I have just about recovered from my latest bout of mastitis (which I now almost view as my private rite of passage into mothering each new child–no, I am being facetious of course. I believe, actually, that all illnesses are messages from the body to the psyche/soul, or messages from the spirit to the body or…oh dear. Illness is someone getting a stern talking-to, and mastitis is a very particular message–more later, I promise!).
So, realizing provisions were perilously low, and that everyone was about ready to mutiny, and the library books were quite late, etc., we decided to venture out. We, as in myself and the three littles.
Although this was certainly still the case prior to Felix’s birth, now, more than ever, people look at me with undisguised pity as I make my way through the world. Older women smile, pat me on the arm and say, as one woman did today, You will survive, dear. And older men (who clearly didn’t bear the brunt of the more humiliating of childrearing duties) tell me to Enjoy it! My kids are in their thirties. This’ll be gone in a flash.
Younger childless women just look at me in horror. I will never EVER become like that poor woman, they must be thinking.
I went for a lovely walk in the woods last night with a good friend, abandoning Lee and the two older kids at the dinner table, deaf to their protests, stuck Felix in the carrier and headed out, still wearing my red apron, a funny hat on my head, and bizarre voluminous orange pants stuffed into massive rubber farm boots. As I wrangled our three dogs on their leashes past our neighbours’ homes, I saw, what I thought was our littlest dog defecating on our neighbours’ lawn, and I immediately sprang into action, shouting and gesticulating wildly, until I realized that Dogma (yes, her name), was actually on the leash. K. and I collapsed into laughter, over my madness, and then K. asked me if I ever look at myself with all these dogs and children and cats and chickens, and wonder what the hell am I doing here? Well, in a word, yes. Yes I do.
The funny thing is, I don’t really miss the other stuff. I only experienced a few ersatz Warhol minutes worth of glamour and fabulousness, but truly, it wasn’t all it’s cracked up to be. I know many would hear that as pretence, dissembling, and that’s ok. I’m fine with all of it.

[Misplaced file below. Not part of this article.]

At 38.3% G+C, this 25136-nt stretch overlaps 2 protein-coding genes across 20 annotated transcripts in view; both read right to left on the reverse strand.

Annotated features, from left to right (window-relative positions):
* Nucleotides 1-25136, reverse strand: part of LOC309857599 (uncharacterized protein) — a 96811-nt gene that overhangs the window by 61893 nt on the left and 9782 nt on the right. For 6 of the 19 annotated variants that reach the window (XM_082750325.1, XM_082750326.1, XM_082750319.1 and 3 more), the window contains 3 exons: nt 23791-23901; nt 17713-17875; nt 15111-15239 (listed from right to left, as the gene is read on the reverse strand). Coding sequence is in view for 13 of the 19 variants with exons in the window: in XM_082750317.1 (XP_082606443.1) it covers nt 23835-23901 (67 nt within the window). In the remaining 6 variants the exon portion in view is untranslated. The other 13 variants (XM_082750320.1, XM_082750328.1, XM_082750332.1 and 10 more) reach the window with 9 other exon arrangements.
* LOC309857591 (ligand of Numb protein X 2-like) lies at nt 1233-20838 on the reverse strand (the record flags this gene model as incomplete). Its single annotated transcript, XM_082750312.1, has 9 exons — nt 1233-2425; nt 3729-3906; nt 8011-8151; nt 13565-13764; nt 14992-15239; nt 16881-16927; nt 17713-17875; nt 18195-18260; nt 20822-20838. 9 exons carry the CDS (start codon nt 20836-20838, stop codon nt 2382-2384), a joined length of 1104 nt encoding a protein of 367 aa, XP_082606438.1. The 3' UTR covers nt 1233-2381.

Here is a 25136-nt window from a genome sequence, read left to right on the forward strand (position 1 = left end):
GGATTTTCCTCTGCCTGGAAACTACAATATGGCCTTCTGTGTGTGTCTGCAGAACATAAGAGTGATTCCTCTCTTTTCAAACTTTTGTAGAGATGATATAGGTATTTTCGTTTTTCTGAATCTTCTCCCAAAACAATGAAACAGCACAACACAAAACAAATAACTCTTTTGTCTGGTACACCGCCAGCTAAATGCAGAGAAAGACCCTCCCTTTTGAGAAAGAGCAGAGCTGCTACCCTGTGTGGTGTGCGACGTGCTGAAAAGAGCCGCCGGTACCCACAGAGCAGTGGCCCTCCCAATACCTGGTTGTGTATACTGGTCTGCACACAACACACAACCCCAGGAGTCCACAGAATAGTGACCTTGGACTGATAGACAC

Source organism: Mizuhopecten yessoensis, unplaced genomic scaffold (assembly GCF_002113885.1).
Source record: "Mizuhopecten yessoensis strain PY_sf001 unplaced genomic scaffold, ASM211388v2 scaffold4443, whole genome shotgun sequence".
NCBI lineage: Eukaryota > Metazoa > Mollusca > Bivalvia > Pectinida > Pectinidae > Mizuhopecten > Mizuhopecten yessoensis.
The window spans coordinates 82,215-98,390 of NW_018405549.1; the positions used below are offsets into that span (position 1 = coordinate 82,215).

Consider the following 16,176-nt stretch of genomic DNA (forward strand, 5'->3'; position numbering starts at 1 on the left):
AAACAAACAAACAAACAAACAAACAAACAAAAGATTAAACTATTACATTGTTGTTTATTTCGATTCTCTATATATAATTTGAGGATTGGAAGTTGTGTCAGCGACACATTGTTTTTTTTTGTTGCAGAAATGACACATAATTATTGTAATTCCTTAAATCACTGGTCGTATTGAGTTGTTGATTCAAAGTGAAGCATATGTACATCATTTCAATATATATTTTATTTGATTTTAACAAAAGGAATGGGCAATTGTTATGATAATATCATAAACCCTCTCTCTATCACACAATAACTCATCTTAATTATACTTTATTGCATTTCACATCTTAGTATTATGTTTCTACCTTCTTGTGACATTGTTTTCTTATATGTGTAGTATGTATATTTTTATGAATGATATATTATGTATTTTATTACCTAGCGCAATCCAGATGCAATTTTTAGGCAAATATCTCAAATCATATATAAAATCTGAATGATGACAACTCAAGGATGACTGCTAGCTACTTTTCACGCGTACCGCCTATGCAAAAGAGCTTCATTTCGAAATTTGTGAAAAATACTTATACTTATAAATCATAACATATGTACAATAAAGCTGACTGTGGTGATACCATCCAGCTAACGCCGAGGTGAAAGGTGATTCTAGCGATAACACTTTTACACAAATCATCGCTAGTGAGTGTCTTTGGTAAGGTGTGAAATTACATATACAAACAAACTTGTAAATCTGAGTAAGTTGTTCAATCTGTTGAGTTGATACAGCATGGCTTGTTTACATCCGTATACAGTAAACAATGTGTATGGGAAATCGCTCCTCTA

It is absolutely true, isn’t it, that no one else will ever be satisfied by our parenting choices. When I am out in the world, half the people we encounter immediately judge me as an overly permissive parent, and the other half immediately judge me as an ogre–and often they are partly right, depending on the circumstances. Occasionally, I am met with approval by others, and that’s very nice, but I’m over caring too much about it. Today, at the big grocery store where we were stocking up on things like toilet paper, I ran into an acquaintance–no, a friend!–who stopped me in the aisle and first told me how much she loved my pottery (which, let me tell you, was like a hit of something illicit for my ego), and then said And your children, Yolande, they have such spirit. They really do have such a wonderful light in their eyes, like they know who they are, and they are so free, and so comfortable with themselves.
Well. At that very moment, Horus let go of my hand, grinned, said Bye Mum! And sprinted off into the distance. Simultaneously, Treva decided to stand up on the top level of the grocery cart, a trick which always has the immediate effect of drawing to us all the ladies who [they tell themselves] really really do have the well-being and best interest of other people’s tragically endangered and clearly poorly parented children at heart. Instead of raised eyebrows, or worse, this lovely friend gave me a beaming smile and said, See!? They’re going to be amazing adults. And you are a wonderful mother.
It was so nice.
In all, we had a pretty good day.